If it weren’t the Ilitches, who knows where the franchise would be today. They bought them when they were the Dead Things and took them to Hockeytown. They created the sense of family and loyalty that makes Detroit so appealing to so many players.


The Red Wings had been going through some very lean times when Mike and Marian Illitch bought the franchise-I might’ve been very young but I do remember the Dead Wings days. Their ownership brought about the continued success we all know and expect from this team today. I don’t even want to think about where this franchise would be without their leadership.


Took over a team in shambles and rebuilt it.

And an anonymous respondant:

took the red wings from the dead wing era and made them the best run sports team in professional north american sports

Terry Sawchuk

This was an interesting choice. He’s the greatest goalie in Red Wings history, there’s no disputing that. But this explanation by an anonymous voter struck me:

detroit has never really had a modern go-to goalie like colorado had roy, buffalo had hassik and so, sawchuk is one of the best goalie in nhl histroy and he is a red wing

You might argue that those things are good reasons to leave him off the list: the fact that the Wings have not had a monolithic #1 goalie for more than a couple years since could be seen as evidence that, while he’s a great part of the team’s history, he’s not a defining character in that history. At least not in the ways some of these other names have been.

Jack Adams

Jack wasn’t the shiniest figure in Red Wings history, as much a part of a somewhat exploitive era of the game as he was. But he’s a towering figure in the Wings past and his legacy cannot be ignored. That’s why I voted for him, despite what he did to Ted Lindsay, among others.


Yeah, I don’t particularly like the guy. But he did a lot for the franchise. He was responsible for guys like Gordie Howe, Terry Sawchuck, Sid Abel, Ted Lindsay, and all the other greats of that era. When you look at the history of the Detroit Red Wings organization, you cannot miss his influence.


Winningest coach in Red Wings history and he also put together the farm system that got players like Gordie Howe, Ted Lindsay, Alex Delvecchio, Sid Abel, Terry Sawchuk–all players an integral part of Red Wings history. Sure he traded or infuriated a lot of people near the end, but ultimately he deserves a mention here.

Ken Holland

I was a little surprised there weren’t more votes for Kenny, given how important he is to the current team. In including him as an honorable mention, I called him the Jack Adams of this era, at least in terms of influence, since he lacks the enemy of the players aspect Adams had. Kenny will never coach this team so the parallel with Adams ends there, but like Adams, he is the hand guiding the franchise and is leaving his mark on it in a major way.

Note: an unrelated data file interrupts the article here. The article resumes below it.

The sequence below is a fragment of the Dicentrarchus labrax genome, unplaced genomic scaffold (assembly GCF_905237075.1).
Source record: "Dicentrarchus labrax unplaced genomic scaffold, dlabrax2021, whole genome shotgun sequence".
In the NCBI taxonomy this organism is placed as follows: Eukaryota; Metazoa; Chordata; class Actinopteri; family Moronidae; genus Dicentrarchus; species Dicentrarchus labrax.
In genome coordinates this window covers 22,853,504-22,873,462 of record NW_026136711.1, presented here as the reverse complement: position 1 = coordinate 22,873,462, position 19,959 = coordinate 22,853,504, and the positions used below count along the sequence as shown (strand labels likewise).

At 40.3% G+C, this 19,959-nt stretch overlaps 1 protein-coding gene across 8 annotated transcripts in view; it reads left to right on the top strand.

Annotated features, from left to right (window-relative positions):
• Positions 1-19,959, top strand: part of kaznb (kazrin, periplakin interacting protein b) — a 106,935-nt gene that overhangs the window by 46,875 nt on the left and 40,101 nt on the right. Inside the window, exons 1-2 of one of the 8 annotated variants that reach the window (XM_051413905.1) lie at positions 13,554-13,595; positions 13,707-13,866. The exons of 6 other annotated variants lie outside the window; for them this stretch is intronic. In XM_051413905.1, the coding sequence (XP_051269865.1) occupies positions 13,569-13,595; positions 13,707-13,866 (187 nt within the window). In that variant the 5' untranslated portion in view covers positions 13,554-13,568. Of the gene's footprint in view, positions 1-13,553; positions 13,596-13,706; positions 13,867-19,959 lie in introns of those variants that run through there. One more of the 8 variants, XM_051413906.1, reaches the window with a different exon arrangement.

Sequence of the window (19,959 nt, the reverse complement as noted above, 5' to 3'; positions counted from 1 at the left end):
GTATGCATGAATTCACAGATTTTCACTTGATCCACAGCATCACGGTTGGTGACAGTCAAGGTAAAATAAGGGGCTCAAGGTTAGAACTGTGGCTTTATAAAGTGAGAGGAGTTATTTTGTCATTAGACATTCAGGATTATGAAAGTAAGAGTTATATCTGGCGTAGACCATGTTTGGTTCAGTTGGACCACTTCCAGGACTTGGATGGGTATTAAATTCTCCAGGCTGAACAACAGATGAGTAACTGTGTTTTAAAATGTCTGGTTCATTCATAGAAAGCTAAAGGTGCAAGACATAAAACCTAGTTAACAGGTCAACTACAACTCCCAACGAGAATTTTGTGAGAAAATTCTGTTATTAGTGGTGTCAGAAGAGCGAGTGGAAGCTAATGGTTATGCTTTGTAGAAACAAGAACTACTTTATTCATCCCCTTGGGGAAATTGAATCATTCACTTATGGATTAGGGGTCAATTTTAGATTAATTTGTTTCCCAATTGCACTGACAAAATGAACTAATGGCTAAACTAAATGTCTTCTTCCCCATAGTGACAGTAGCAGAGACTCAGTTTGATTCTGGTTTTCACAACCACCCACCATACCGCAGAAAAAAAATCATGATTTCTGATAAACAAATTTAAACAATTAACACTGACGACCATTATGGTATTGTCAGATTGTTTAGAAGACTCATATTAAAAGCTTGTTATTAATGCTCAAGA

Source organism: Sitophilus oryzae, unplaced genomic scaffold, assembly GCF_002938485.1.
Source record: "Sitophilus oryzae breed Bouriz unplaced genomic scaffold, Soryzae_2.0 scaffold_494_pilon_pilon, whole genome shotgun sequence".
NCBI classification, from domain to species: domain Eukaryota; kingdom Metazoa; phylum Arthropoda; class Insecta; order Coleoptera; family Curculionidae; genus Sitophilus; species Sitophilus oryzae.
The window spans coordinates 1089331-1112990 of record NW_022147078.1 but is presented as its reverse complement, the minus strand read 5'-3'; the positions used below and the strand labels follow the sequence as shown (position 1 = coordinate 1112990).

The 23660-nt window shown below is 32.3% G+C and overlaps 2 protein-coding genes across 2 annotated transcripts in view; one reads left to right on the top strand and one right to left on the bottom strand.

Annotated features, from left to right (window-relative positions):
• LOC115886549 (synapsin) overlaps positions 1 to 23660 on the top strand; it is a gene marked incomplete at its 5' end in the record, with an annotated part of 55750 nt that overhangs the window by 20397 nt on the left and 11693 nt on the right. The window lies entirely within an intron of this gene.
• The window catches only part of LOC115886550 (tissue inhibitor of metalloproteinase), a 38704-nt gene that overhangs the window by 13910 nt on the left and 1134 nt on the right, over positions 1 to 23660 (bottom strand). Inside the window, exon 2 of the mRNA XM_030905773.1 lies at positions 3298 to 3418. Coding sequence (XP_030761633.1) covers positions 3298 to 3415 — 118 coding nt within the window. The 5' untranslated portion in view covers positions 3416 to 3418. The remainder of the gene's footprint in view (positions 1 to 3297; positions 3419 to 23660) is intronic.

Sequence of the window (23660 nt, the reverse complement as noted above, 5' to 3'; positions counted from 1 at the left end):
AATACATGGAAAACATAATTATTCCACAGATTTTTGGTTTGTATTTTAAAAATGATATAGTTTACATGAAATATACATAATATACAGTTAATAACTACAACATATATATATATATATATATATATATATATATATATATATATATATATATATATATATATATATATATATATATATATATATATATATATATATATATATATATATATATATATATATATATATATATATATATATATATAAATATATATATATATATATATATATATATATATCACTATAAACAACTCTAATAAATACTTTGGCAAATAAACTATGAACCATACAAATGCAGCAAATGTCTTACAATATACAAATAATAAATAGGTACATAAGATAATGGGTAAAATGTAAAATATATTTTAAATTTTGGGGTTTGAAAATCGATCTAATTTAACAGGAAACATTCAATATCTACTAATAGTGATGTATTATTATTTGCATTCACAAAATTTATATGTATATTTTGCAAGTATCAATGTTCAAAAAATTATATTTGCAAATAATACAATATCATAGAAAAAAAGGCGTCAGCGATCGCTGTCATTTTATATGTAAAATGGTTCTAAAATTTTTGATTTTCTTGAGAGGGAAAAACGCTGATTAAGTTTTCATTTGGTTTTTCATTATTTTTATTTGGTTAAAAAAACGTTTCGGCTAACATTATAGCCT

The architect of four Stanley Cups.

Three, but whatever. Without Holland, the Wings’ success doesn’t reach the heights it has. And will.

Alex Delvecchio

A name I wouldn’t have thought to include. Here’s why Jeff did:

It came down to him and Sawchuk. I went with Delvecchio. He spent his entire NHL career with the Wings and was their captain for 12 years (second most to Yzerman). Sawchuk had more Cups and four Vezinas, but one of each came while playing with Toronto.  Delvecchio is also second all-time in games played with the Wings and 4th in points.

Jimmy Devellano

Kenny’s taken the lead GM spot in the fan hivemind, but Jimmy was the original. No explanation was provided by Matthew in his vote, but I can see why he was included. An important part of the Illitches early years as owners and the man who drafted The Captain (if only because Pat LaFontaine was unavailable).

Darren McCarty

I was surprised by this vote, but it goes to show the weight Mac carries in our collective memory. Humberto:

1997 March 26th. Nothing else matters.

Honorable Mentions

Ted Lindsay

No explanations provided, but you can see why. He should be on an NHL Mount Puckmore, in any case,

Sid Abel

Like with Lindsay, you can see why he’d be on this list.

European Scouting

This is one that could have been in the list of four names/ideas. As one of the first teams to go to Europe for talent, this is an idea that has defined the Wings for most of the Illitch era and is one of their biggest contributions to NHL history. Megan said:

European scouting – the focus on scouting and drafting Europeans has shaped what the franchise has become since 1989. The leaders of the current team are all European. The last fifteen years of success have a lot to do with the quality Europeans that have become part of the core of the team. Detroit seems to focus more overseas than any other team, and it has been a major part of their success.

Sergei Fedorov